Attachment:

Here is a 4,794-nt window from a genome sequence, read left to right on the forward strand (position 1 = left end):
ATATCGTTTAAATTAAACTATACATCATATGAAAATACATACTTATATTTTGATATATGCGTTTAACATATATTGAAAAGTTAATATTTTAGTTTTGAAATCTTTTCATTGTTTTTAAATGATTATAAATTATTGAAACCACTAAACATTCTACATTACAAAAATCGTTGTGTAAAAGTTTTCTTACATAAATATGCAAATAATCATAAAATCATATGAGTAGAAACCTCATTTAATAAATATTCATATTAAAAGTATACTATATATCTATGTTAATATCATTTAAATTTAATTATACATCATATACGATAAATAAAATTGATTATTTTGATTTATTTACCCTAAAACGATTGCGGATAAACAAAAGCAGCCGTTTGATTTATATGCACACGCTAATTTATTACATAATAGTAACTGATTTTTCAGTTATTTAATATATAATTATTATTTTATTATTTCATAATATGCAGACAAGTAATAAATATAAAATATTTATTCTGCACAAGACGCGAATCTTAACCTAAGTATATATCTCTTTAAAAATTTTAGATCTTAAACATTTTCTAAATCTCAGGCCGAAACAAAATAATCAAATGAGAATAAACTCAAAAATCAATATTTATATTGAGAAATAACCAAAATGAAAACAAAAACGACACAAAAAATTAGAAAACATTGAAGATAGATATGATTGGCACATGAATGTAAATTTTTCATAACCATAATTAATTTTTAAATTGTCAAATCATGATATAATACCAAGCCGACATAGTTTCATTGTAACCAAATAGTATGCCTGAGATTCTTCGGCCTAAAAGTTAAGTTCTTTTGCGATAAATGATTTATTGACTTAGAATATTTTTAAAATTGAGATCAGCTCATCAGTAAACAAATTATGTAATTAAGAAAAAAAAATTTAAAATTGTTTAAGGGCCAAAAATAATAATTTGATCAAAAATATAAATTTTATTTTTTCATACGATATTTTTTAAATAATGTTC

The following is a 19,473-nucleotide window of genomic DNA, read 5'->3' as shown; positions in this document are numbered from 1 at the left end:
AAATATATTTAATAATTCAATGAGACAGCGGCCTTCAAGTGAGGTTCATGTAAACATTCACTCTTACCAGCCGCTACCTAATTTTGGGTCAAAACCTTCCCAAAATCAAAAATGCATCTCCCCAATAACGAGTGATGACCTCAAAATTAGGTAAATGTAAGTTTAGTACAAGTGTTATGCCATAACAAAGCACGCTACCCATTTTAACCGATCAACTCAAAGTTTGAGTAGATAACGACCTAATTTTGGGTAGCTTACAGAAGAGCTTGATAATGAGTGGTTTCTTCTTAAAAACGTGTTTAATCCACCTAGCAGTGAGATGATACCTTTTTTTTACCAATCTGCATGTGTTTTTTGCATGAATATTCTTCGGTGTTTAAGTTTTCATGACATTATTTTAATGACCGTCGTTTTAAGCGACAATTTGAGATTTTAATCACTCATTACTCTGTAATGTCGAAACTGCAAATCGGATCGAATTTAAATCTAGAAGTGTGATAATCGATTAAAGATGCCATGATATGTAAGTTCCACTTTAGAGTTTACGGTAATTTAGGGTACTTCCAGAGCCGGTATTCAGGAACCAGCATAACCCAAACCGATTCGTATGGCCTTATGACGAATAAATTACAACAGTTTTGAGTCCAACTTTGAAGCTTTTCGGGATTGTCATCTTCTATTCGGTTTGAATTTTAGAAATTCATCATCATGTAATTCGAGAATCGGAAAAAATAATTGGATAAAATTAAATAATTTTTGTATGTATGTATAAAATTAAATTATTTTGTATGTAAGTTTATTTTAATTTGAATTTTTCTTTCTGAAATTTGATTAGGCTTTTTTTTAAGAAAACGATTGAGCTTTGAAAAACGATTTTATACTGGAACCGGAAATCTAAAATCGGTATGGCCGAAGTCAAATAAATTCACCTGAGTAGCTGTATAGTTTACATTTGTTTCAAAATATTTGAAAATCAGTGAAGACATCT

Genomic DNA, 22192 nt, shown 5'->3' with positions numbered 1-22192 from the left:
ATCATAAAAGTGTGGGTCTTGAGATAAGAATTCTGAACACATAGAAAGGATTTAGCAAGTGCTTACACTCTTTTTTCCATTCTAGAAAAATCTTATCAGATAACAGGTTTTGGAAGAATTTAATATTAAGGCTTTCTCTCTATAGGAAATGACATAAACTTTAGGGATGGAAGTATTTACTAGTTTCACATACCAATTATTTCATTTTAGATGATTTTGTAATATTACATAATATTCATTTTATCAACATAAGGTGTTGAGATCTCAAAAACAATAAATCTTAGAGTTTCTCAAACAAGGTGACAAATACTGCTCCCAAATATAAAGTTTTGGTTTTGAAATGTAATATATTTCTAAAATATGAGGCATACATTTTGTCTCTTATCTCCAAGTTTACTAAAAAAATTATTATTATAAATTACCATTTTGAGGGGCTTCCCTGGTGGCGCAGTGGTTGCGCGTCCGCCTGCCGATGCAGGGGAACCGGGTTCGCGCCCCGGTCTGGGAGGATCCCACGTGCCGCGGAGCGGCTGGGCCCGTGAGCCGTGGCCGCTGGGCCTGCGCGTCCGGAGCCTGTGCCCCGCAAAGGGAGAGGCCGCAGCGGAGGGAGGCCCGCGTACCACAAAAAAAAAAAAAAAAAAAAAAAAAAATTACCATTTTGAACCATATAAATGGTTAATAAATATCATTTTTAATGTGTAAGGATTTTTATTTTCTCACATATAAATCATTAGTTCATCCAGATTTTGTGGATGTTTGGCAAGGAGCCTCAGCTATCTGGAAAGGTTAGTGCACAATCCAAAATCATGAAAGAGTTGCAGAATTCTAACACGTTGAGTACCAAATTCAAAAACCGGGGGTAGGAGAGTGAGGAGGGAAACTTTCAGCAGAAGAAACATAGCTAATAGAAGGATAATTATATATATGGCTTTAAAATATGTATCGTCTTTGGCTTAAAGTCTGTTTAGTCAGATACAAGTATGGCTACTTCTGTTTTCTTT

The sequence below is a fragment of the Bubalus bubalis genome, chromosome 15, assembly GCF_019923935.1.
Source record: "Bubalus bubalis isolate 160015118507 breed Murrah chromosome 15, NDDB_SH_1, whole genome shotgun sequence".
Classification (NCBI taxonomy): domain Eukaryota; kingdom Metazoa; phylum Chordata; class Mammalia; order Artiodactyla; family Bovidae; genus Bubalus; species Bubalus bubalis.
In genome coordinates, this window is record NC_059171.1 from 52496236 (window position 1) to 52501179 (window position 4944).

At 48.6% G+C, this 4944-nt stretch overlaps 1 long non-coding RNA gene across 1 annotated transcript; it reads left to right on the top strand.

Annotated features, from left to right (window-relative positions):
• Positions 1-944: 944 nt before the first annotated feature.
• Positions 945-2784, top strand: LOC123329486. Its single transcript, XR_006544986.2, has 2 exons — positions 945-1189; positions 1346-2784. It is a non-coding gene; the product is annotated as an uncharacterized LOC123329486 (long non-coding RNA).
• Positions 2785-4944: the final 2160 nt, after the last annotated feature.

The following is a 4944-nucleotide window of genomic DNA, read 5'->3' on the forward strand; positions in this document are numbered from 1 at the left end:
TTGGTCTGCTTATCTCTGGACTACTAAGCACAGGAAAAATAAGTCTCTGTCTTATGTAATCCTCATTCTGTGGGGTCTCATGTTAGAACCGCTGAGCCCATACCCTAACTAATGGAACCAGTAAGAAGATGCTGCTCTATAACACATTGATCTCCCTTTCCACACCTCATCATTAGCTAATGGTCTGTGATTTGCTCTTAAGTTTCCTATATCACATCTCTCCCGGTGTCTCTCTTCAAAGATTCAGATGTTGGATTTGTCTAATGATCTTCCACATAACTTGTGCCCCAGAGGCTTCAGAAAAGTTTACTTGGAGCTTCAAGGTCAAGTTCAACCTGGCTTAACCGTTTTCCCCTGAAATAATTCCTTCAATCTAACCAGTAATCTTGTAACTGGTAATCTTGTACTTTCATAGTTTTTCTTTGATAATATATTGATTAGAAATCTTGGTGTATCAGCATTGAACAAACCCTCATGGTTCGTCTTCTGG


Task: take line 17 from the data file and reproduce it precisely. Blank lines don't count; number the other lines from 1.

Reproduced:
TTGGTCTGCTTATCTCTGGACTACTAAGCACAGGAAAAATAAGTCTCTGTCTTATGTAATCCTCATTCTGTGGGGTCTCATGTTAGAACCGCTGAGCCCATACCCTAACTAATGGAACCAGTAAGAAGATGCTGCTCTATAACACATTGATCTCCCTTTCCACACCTCATCATTAGCTAATGGTCTGTGATTTGCTCTTAAGTTTCCTATATCACATCTCTCCCGGTGTCTCTCTTCAAAGATTCAGATGTTGGATTTGTCTAATGATCTTCCACATAACTTGTGCCCCAGAGGCTTCAGAAAAGTTTACTTGGAGCTTCAAGGTCAAGTTCAACCTGGCTTAACCGTTTTCCCCTGAAATAATTCCTTCAATCTAACCAGTAATCTTGTAACTGGTAATCTTGTACTTTCATAGTTTTTCTTTGATAATATATTGATTAGAAATCTTGGTGTATCAGCATTGAACAAACCCTCATGGTTCGTCTTCTGG